Maria Lina Tornesello
Istituto Tumori Napoli Fondazione G Pascale, Italy
Scientific Tracks Abstracts: Gynecol Obstet
Next generation sequencing analysis allowed to identify previously unrecognized hot spot mutations in coding and regulatory regions of human genome. Hot spot mutations in the promoter region of the telomerase reverse transcriptase gene (TERT) have been identified in several tumor types and have been found associated with specific pathological features and poor prognosis. The rs2853669 SNP in some tumors has shown to modulate the expression induced by TERT promoter mutations. To determine the frequency and the role of these mutations and rs2853669 SNP in TERT promoter region among HPV-related cancers at different body sites, we have analyzed 244 tumors including penile cancer, cervical carcinoma and head and neck cancer. Activating mutations in TERT promoter were detected in 30.4% of penile cancers and 26.1% of cervical cancer. Mutations were more frequent in HPV-negative (66.7%) than HPV-positive penile cancers (27.3%) and predominant in the verrucous squamous cell carcinoma (100%) histotype. On the other hand, all TERT mutated cases of cervical cancer were positive for high risk HPVs. We found no association between TERT promoter mutations and the rs2853669 polymorphism in HPV-related genital tumors. No mutations were detected among the 53 HPV-negative and 7 HPV-positive head and neck cancers analyzed in this study suggesting that in these tumors there was an alternative activation mechanism of telomerase expression, likely related to TP53 mutations and consequent abrogation of p53-dependent TERT repression. In conclusion, mutations in TERT promoter represent a frequent event in specific subgroups of HPV-related genital cancers. These findings raise the possibility that TERT expression in HPV-positive cancers may be activated either by the expression of E6 and E7 HPV oncogenes or by activating mutations in TERT promoter region. TERT mutations have an impact on prognosis and response to therapies in different HPV-related cancer histotypes needs to be analyzed in investigative clinical trials.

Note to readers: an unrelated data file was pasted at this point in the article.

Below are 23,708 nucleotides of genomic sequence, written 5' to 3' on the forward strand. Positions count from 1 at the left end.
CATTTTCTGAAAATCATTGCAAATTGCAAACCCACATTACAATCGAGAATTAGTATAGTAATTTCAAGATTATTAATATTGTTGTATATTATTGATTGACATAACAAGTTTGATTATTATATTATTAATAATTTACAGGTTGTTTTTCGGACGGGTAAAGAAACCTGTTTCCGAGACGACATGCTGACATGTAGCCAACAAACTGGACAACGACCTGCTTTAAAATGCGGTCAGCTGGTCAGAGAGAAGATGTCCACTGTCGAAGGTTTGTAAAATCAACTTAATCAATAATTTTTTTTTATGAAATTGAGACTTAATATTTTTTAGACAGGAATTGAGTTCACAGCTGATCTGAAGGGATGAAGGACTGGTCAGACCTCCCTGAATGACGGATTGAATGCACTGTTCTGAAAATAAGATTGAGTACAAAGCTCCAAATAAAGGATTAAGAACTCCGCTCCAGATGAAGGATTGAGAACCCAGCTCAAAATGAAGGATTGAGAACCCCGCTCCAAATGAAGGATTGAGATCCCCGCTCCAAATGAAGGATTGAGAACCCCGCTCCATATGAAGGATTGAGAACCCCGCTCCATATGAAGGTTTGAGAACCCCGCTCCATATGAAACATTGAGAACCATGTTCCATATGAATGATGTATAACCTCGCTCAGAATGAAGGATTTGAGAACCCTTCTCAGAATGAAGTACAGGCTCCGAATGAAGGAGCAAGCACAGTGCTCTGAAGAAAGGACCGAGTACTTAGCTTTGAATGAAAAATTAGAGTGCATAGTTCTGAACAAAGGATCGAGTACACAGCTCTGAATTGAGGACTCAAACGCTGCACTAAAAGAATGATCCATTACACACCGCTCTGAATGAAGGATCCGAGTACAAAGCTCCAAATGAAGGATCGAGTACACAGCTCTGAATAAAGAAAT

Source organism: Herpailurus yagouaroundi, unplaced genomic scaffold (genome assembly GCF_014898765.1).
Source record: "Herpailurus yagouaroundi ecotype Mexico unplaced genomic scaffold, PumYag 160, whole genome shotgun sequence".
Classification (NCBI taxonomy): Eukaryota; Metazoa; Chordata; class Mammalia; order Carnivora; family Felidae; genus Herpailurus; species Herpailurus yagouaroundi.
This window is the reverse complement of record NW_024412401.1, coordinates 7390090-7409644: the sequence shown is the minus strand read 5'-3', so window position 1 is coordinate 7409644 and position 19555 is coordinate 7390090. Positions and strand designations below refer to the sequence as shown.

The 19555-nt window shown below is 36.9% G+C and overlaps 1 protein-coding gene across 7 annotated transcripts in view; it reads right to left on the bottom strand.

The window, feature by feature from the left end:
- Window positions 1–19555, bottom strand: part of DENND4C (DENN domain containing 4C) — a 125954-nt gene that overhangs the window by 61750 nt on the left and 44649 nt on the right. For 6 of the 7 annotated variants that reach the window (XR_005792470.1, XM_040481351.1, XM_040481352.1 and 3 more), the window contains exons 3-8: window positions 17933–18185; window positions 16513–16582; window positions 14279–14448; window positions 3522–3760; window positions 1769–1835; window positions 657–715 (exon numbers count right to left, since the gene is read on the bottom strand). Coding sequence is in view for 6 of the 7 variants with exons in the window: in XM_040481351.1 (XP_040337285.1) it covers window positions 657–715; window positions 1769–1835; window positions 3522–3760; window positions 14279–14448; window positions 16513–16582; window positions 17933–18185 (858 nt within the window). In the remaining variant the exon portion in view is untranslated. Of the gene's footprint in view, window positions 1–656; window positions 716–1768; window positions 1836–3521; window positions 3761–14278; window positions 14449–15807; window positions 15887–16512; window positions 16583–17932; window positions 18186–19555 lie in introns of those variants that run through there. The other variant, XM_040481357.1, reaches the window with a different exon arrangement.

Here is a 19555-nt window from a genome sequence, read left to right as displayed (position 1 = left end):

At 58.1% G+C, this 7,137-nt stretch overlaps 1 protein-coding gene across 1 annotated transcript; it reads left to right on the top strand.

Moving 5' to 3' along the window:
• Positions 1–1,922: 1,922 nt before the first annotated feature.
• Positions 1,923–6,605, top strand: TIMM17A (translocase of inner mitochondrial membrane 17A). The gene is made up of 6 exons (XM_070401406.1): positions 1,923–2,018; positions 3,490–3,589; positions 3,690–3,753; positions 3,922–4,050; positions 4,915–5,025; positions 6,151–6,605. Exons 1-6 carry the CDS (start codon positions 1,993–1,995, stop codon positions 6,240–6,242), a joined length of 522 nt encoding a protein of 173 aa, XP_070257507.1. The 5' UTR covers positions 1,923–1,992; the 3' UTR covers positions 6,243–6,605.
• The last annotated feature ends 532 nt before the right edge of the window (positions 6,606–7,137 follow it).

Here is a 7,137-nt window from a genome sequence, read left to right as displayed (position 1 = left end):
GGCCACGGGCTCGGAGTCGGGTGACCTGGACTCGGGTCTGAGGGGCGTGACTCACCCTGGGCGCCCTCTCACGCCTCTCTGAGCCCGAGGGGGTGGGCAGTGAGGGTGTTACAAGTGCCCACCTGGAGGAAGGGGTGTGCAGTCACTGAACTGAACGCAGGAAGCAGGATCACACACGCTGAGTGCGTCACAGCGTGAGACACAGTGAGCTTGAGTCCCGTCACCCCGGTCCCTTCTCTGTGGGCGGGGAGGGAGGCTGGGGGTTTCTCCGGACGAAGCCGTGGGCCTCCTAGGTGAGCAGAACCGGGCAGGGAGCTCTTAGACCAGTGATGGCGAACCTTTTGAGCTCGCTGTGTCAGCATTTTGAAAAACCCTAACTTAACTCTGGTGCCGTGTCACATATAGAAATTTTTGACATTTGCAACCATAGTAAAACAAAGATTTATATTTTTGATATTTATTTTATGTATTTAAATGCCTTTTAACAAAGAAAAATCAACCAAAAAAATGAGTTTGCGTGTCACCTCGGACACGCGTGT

Maria Lina Tornesello has completed her graduation in 1988 at the Faculty of Science of University "Federico II"-Napoli, Italy and obtained Board Certification in Microbiology and Virology in 1994 at the “Federico II” Medical School-Napoli. She is the Head of Viral and Tumor Marker Lab, at the Istituto Nazionale Tumori Fond Pascale. She has published more than 130 articles in peer reviewed journals and has been serving as an Editorial Board Member of PLoS One, Infect Agent Cancer, Clinical and Vaccine Immunology and Canadian Journal of Infectious Diseases and Medical Microbiology.